Towelhead

Stuart:

Alan Ball returns to the big screen with Towelhead, a title that pretty much signposts what you’re in for. It follows young teen Jasira (Summer Bishil), an Arab-American girl who is only just coming to terms with her sexuality. Unfortunately, all the adults around her seem to be coming to terms with it also, and all want to contribute in one way or another. The film begins with her stepfather offering to shave her bikini line, and events pretty much gets worse from then on in. As with most of Alan Ball’s work, there are many moments that make you shudder at the awkwardness and… wrongness… of it all.

Jasira is sent off to live with her Lebanese Dad in one of those eerie ‘dream suburbs’ indie American flicks can’t get enough of (think The Chumscrubber, American Beauty or ‘Weeds’), and it this kind of setting has an instant shorthand – you see the flagpoles and identical, perfect houses and know something must be wrong.Towelhead (Nothing is Private) This makes the film a bit tiresome, actually.

Whilst it’s based on a book by Alicia Erian, it’s pretty obvious why it would have appealed to Ball. It is remarkably similar to American Beauty, though I can imagine that this film won’t be quite as successful, probably because there’s no slacker Kevin Spacey to side with. Like that overrated film, Towelhead lays it all on a bit too thick. Aaron Eckhart, who is genetically predisposed to playing morally complex characters, plays National Guard neighbour Travis, who seems to have a little too much interest in Jasira, whilst his son Zack (Chase Ellison) hurls all sorts of racist abuse her way (including the completely inaccurate one in the title). Jasira’s mother Gail (Maria Bello) is all too quick to blame her husband’s failings on her daughter, whilst Jasira’s actual dad Rifat (Peter Macdisi) is quick to yell at her or slap her around for not acting like a ‘proper lady’.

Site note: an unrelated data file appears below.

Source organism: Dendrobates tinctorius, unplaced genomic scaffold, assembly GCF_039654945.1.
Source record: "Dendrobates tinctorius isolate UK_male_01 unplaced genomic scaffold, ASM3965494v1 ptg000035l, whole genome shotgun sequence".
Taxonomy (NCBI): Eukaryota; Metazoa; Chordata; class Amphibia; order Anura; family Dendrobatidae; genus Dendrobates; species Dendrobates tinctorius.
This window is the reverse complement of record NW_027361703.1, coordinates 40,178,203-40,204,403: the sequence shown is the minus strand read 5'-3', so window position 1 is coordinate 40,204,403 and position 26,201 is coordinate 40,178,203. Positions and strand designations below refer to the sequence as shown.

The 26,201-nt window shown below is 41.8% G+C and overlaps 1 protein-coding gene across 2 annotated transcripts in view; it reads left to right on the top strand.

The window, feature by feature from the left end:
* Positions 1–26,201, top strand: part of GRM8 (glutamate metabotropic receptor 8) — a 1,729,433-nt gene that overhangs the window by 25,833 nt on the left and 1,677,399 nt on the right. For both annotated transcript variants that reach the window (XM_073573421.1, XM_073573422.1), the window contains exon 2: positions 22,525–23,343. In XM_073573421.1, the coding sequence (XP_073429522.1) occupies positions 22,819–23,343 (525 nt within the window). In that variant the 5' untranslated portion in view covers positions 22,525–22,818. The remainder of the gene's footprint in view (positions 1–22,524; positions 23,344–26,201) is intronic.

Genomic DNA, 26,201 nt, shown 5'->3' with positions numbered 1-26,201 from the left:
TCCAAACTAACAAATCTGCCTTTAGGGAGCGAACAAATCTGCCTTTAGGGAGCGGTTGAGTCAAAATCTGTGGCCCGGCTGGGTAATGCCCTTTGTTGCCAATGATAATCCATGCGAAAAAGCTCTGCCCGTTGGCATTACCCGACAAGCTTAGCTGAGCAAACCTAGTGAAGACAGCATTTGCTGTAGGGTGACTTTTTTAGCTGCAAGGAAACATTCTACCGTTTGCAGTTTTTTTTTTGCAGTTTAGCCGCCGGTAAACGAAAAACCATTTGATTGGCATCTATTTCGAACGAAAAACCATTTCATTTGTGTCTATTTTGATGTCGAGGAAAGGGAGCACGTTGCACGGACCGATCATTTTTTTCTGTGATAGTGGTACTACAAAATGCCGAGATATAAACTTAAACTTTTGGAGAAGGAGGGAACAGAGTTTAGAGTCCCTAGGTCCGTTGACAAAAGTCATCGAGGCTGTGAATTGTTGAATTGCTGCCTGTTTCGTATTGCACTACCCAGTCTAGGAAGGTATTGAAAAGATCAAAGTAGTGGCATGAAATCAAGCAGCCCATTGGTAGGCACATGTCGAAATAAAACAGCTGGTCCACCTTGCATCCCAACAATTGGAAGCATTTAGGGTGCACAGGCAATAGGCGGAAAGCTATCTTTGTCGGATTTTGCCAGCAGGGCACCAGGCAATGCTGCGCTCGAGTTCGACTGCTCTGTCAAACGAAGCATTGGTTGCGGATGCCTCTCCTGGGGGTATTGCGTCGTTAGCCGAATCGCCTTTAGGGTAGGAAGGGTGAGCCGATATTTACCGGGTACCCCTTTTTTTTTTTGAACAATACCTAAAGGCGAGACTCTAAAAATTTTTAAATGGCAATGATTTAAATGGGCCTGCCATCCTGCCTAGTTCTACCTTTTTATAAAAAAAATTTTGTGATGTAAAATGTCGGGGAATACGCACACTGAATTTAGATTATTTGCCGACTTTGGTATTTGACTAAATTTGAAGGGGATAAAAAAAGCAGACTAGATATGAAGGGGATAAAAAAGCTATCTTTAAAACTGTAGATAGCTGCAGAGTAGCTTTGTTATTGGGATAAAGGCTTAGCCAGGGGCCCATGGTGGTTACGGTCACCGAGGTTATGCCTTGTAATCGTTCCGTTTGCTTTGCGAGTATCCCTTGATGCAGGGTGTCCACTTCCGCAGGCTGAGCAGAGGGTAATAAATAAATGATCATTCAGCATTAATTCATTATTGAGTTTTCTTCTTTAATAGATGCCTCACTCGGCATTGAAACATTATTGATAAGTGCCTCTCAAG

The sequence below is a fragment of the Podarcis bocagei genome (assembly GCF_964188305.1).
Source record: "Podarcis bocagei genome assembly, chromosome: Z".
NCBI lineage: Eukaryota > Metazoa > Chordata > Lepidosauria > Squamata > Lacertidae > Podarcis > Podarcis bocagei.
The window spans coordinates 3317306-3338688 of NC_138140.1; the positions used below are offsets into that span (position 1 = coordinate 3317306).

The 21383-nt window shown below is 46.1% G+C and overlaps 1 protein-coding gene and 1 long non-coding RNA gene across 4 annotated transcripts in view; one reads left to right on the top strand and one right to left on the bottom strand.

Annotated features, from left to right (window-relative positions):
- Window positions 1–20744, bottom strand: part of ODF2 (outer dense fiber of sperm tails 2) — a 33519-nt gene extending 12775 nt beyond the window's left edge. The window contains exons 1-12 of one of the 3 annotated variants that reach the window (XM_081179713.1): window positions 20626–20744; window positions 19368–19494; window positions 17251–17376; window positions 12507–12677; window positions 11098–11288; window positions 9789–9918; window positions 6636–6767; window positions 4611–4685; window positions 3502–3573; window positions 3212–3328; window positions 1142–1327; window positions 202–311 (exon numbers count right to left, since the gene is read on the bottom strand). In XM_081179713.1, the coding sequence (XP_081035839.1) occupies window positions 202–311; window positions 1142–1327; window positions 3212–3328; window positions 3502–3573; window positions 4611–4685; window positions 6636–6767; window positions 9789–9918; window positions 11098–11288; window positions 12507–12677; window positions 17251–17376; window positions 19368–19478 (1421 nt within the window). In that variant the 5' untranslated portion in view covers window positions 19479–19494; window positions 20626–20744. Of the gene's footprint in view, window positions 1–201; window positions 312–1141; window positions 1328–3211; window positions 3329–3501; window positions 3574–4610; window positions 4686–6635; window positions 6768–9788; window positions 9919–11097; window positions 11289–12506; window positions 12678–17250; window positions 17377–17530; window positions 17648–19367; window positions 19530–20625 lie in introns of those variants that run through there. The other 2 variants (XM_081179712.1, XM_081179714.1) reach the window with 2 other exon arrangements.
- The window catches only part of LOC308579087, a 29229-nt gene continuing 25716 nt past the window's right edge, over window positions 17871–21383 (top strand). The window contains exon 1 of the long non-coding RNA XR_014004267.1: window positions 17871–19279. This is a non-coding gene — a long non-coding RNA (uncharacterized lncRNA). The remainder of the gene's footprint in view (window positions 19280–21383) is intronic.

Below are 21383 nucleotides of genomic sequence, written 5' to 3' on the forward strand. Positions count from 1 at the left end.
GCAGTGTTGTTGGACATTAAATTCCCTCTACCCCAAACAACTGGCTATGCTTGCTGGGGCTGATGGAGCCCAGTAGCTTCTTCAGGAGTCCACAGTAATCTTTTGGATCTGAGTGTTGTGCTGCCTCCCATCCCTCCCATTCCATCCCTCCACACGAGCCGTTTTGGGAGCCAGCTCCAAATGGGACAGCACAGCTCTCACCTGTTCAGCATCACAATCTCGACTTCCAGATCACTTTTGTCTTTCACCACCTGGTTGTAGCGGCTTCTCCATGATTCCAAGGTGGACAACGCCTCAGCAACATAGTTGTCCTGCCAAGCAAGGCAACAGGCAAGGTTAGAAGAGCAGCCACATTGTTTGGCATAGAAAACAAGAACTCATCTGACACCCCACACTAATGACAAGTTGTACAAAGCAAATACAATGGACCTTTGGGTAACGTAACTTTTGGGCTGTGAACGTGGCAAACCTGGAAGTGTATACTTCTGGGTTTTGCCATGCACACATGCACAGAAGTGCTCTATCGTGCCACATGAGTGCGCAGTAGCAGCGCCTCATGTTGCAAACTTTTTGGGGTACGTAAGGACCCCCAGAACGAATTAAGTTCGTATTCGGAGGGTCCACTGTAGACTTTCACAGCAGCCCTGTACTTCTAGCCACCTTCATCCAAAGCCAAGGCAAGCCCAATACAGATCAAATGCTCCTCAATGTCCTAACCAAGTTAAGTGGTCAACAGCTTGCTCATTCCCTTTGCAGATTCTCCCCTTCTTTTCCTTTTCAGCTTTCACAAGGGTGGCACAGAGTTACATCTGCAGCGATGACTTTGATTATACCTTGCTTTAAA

There are more characters intent on living through Jasira in some way or another, and it would all be too much if the film didn’t have such a strong final act. The film on the whole is effective, and deliberately portrays the wrongdoers as human and not simply evil. This is probably why neighbours Melina (Toni Collette) and Gil (Matt Lescher) stick out so much, cos they seem to be all too perfect in comparison. The central performance by Bishil is extraordinary and the film wouldn’t have worked without her absolute perfection in showing an impressionable and innocent girl coming into her own. Towelhead is a solid feature, if a little gauche. It’s kind of like a mainstream Todd Solondz flick.

Rating: 3.5 stars
Review by Stuart Wilson, 18th October 2008
Hoopla Factor: 3.5 stars


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